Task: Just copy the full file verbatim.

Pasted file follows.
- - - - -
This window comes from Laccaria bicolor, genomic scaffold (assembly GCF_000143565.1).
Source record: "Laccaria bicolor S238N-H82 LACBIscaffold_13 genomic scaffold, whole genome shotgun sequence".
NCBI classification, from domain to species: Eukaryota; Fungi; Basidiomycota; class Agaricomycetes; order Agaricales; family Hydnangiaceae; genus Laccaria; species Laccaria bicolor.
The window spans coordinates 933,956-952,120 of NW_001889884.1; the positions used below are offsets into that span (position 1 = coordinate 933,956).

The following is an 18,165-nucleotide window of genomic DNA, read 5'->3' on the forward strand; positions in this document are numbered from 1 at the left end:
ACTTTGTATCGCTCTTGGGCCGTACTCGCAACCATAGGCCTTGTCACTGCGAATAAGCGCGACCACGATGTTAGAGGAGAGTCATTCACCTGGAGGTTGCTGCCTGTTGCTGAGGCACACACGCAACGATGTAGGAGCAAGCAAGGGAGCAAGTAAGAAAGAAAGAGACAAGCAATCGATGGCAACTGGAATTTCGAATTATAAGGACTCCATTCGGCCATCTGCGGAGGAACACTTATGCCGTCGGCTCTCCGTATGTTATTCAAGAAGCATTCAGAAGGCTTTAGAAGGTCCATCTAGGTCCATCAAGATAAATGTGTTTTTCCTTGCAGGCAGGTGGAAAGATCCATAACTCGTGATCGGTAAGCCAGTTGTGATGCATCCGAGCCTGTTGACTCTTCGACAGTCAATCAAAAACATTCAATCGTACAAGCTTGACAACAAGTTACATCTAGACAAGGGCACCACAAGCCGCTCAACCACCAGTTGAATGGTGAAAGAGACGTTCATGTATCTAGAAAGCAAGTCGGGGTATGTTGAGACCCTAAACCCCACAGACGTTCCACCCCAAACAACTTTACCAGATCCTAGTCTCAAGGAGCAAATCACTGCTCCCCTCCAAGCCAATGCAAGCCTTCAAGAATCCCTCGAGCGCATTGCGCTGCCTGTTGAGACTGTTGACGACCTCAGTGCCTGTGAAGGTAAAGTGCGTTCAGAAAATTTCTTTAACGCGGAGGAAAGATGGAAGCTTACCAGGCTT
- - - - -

This window comes from Laccaria bicolor, genomic scaffold (assembly GCF_000143565.1).
Source record: "Laccaria bicolor S238N-H82 LACBIscaffold_13 genomic scaffold, whole genome shotgun sequence".
NCBI classification, from domain to species: Eukaryota; Fungi; Basidiomycota; class Agaricomycetes; order Agaricales; family Hydnangiaceae; genus Laccaria; species Laccaria bicolor.
The window spans coordinates 933,956-952,120 of NW_001889884.1; the positions used below are offsets into that span (position 1 = coordinate 933,956).

The following is an 18,165-nucleotide window of genomic DNA, read 5'->3' on the forward strand; positions in this document are numbered from 1 at the left end:
ACTTTGTATCGCTCTTGGGCCGTACTCGCAACCATAGGCCTTGTCACTGCGAATAAGCGCGACCACGATGTTAGAGGAGAGTCATTCACCTGGAGGTTGCTGCCTGTTGCTGAGGCACACACGCAACGATGTAGGAGCAAGCAAGGGAGCAAGTAAGAAAGAAAGAGACAAGCAATCGATGGCAACTGGAATTTCGAATTATAAGGACTCCATTCGGCCATCTGCGGAGGAACACTTATGCCGTCGGCTCTCCGTATGTTATTCAAGAAGCATTCAGAAGGCTTTAGAAGGTCCATCTAGGTCCATCAAGATAAATGTGTTTTTCCTTGCAGGCAGGTGGAAAGATCCATAACTCGTGATCGGTAAGCCAGTTGTGATGCATCCGAGCCTGTTGACTCTTCGACAGTCAATCAAAAACATTCAATCGTACAAGCTTGACAACAAGTTACATCTAGACAAGGGCACCACAAGCCGCTCAACCACCAGTTGAATGGTGAAAGAGACGTTCATGTATCTAGAAAGCAAGTCGGGGTATGTTGAGACCCTAAACCCCACAGACGTTCCACCCCAAACAACTTTACCAGATCCTAGTCTCAAGGAGCAAATCACTGCTCCCCTCCAAGCCAATGCAAGCCTTCAAGAATCCCTCGAGCGCATTGCGCTGCCTGTTGAGACTGTTGACGACCTCAGTGCCTGTGAAGGTAAAGTGCGTTCAGAAAATTTCTTTAACGCGGAGGAAAGATGGAAGCTTACCAGGCTT